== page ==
A storm subsequently forced Bothwell’s fleet to sail towards Norway, where he was first held for a pirate, taken captive, and locked up in Bergenhus castle by Erik Rosenkrantz, the governer of Bergenhus. When his true identity became known, Frederick II realised the potential of Bothwell in Danish captivity as a pawn when dealing with the English and Scottish crown, and had him transported to Denmark. Bothwell (who had been made duke of Orkney and Shetland by Queen Mary) promised to return these insular groups (which Christian I of Denmark and Norway had lost to Scotland in 1469 as a pawn for the dowry of his daughter to the Scottish king, which he had been unable to pay) to Denmark if the king helped him to free Mary. The Danish king never made use of this offer: Bothwell was locked up in Dragsholm castle, where he would eventually die in 1578.

And did Hemeling ever get his ship back? Frederick II was unwilling to help Hemeling directly, but stated to him twice that he could press charges against Bothwell in Denmark if he wanted to. There are no sources pertaining to a case of Hemeling against Bothwell, so it is likely that Hemeling realised that a lawsuit in Denmark in such a complicated situation would not be worth the trouble, and he must have accepted his loss.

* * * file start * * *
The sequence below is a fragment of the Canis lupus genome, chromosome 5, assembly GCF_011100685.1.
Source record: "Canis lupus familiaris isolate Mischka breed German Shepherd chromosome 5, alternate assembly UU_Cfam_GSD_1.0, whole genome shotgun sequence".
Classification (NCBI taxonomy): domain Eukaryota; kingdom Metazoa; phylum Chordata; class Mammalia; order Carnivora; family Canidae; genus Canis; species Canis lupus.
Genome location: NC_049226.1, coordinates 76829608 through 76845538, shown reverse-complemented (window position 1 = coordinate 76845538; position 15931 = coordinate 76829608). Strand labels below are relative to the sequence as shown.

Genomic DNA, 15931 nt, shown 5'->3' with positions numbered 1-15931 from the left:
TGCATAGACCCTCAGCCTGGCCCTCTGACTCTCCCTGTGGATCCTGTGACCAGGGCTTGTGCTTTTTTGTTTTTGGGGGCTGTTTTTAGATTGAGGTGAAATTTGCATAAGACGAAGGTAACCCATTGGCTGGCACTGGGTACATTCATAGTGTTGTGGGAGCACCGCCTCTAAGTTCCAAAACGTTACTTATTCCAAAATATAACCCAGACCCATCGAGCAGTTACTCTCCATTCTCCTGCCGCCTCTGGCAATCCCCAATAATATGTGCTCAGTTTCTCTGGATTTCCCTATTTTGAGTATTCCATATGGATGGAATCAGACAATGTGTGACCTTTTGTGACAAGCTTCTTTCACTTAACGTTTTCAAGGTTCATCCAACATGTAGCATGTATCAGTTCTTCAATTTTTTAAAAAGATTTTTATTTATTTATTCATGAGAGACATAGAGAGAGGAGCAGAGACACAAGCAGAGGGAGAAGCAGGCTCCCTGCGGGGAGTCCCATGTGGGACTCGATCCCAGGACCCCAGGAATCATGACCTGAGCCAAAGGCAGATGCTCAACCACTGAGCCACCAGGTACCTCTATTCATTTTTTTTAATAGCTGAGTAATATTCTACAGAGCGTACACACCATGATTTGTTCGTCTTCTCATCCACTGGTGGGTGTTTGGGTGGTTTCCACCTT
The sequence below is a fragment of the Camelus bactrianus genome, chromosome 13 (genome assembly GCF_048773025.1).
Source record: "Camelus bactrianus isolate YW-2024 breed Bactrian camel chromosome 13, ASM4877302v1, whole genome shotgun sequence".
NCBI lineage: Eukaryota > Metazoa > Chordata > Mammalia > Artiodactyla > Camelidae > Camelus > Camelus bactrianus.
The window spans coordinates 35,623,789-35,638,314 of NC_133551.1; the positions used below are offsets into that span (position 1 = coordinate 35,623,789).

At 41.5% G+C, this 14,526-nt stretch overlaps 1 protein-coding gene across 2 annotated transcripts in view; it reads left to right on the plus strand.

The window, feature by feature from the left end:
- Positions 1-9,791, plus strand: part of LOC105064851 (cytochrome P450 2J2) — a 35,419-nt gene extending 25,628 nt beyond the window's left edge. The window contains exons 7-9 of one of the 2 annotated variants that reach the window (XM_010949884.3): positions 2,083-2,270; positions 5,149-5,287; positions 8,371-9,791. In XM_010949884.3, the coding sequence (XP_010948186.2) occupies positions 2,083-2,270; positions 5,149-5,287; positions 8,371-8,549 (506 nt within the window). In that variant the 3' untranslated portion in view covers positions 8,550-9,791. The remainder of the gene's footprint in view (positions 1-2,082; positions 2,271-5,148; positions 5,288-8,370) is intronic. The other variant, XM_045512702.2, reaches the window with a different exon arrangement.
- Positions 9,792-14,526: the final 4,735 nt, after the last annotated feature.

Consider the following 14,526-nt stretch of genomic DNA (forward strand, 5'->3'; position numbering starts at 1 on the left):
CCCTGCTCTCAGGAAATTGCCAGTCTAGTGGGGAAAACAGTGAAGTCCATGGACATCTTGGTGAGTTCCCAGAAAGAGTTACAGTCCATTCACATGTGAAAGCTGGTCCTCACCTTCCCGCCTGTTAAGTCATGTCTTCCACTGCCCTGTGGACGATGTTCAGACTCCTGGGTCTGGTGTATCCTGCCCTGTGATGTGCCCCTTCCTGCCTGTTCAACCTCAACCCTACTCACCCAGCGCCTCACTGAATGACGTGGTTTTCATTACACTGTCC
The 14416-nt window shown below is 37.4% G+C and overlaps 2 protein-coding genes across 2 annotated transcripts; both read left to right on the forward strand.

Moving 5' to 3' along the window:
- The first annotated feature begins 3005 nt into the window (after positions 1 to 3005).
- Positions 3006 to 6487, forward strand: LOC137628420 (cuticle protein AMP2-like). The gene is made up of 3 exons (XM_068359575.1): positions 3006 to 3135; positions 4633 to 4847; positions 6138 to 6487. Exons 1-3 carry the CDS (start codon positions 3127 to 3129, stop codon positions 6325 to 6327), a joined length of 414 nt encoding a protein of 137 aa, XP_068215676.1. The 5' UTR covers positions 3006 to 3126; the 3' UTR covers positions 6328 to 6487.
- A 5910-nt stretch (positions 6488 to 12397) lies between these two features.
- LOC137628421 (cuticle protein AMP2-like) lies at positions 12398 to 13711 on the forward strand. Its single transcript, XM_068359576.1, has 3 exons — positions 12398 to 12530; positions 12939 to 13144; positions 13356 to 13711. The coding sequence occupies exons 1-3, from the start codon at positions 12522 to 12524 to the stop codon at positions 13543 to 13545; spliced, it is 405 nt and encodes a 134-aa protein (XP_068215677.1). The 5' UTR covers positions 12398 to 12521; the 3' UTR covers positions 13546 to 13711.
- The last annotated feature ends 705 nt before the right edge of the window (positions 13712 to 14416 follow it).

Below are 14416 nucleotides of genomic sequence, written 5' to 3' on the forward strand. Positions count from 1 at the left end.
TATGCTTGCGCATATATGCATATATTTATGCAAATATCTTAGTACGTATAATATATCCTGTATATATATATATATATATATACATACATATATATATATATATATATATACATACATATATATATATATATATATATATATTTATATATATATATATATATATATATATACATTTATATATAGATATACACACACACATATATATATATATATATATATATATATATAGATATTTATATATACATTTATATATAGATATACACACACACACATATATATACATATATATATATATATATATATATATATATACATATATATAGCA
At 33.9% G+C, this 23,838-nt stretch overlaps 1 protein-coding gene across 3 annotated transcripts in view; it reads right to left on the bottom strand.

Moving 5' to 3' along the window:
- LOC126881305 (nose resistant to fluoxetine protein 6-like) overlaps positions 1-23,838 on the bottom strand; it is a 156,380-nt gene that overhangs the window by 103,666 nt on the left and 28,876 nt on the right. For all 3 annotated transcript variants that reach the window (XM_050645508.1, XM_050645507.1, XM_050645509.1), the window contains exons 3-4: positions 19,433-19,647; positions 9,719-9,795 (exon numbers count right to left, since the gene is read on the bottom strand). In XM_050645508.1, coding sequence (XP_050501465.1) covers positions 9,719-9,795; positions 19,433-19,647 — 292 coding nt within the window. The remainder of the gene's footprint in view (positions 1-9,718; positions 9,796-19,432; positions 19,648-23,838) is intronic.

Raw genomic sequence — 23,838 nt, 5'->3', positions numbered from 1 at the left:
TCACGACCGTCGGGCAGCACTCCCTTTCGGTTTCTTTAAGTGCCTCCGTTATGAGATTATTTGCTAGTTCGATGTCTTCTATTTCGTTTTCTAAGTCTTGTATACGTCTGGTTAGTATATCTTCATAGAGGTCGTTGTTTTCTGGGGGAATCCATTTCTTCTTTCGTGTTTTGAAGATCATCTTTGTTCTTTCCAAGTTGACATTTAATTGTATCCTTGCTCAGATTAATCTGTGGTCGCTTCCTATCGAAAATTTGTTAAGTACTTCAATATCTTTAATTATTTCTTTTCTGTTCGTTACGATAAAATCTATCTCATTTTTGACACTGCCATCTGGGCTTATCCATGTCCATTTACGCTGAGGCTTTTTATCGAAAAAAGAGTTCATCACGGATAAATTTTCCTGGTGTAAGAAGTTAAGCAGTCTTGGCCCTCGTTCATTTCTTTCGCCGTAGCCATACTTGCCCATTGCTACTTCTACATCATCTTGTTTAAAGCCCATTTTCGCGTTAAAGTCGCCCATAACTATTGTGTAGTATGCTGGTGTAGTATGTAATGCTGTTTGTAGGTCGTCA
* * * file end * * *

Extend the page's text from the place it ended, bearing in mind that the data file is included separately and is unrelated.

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Worth a fortune: Icelandic gyrfalcons

Natascha Mehler, 11 August 2016

Falco_rusticolus_1

A white gyrfalcon on a falconer’s hand (Photo: Elena Gaillard, New York / Wikimedia Commons)

Throughout the medieval and early modern period, Icelandic gyrfalcons were highly valued at the courts of European rulers and they were worth a fortune. Indeed, Frederick II (1194-1250), Holy Roman Emperor, already noted in his treatise De arte venandi cum avibus that the best falcons for use in falconry were gyrfalcons (…et isti sunt meliores omnibus aliis, Girofalco enim dicitur). The reason for this was that of all falcon species, gyrfalcons (Falco rusticolus) are the largest and most powerful. Their plumage varies greatly from completely white to very dark, of which the white variety was the most valued hawking bird in the Middle Ages, and still is today. They only inhabit sub-arctic and arctic areas, with their highest population density in Iceland (one pair per 150-300 km²). During the breeding season (roughly February to June) there are today 200-400 nesting pairs in Iceland, and in the winter the population increases to 1.000-2.5000 individuals, due to migrating birds from Greenland.